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ERIC Number: ED531955
Record Type: Non-Journal
Publication Date: 2005-Aug
Pages: 8
Abstractor: ERIC
Reference Count: 0
ISBN: N/A
ISSN: N/A
Impact of Training and Education for Caregivers of Infants and Toddlers. Research-to-Policy Connections No. 3
Kreader, J. Lee; Ferguson, Daniel; Lawrence, Sharmila
Child Care & Early Education Research Connections
Training and education of infant and toddler caregivers is one important factor associated with the quality of child care they provide. In response to research showing that high-quality care supports positive development in young children, policymakers have established training and education requirements for licensed providers and launched numerous initiatives to train and educate caregivers. Caregivers themselves believe training and education to be important, including relative and unregulated family child care providers, many of whom express interest in accessing training although not required by regulation to do so. What approaches to caregiver training and education are the most likely to improve the quality of care for children under age 3 in family child care homes and centers? To help answer to this question, this brief describes research findings on a small number of training initiatives targeting infant and toddler caregivers where quality was observed before and after training. While it is too soon to draw firm generalizations from this young and scattered body of research, findings from these studies raise pertinent considerations for policymakers. (Contains 11 endnotes and lists 1 resource.)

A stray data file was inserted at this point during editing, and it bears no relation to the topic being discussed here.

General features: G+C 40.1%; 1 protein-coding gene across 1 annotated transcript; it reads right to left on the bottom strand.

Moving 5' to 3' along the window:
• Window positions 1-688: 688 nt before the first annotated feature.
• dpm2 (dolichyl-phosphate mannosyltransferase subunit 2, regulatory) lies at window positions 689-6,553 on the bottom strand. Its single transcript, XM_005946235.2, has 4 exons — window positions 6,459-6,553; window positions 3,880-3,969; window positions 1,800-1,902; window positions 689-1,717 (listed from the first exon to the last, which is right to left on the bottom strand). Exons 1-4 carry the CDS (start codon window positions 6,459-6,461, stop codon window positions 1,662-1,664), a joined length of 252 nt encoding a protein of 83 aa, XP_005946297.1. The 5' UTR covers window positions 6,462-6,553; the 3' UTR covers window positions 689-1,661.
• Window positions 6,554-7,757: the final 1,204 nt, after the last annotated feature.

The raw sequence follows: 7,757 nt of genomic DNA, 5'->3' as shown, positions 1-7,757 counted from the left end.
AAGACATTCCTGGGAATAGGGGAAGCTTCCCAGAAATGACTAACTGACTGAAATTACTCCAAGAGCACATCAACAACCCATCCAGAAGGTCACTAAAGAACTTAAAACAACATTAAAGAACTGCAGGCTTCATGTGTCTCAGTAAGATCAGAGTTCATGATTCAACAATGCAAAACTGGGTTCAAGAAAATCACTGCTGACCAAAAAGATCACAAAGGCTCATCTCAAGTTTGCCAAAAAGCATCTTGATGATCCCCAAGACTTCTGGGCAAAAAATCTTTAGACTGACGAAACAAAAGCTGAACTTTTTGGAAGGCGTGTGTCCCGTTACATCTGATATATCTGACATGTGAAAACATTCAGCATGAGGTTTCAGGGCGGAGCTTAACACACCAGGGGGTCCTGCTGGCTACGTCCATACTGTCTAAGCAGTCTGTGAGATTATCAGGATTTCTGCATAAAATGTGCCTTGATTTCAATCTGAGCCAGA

Child Care & Early Education Research Connections. National Center for Children in Poverty, 215 West 125th Street 3rd Floor, New York, NY 10027. Tel: 646-284-9600; Fax: 646-284-9623; e-mail: contact@researchconnections.org; Web site: http://www.cceerc.org
Publication Type: Reports - Research
Education Level: Early Childhood Education; Preschool Education
Audience: Researchers; Policymakers
Language: English
Sponsor: N/A
Authoring Institution: Child Care & Early Education Research Connections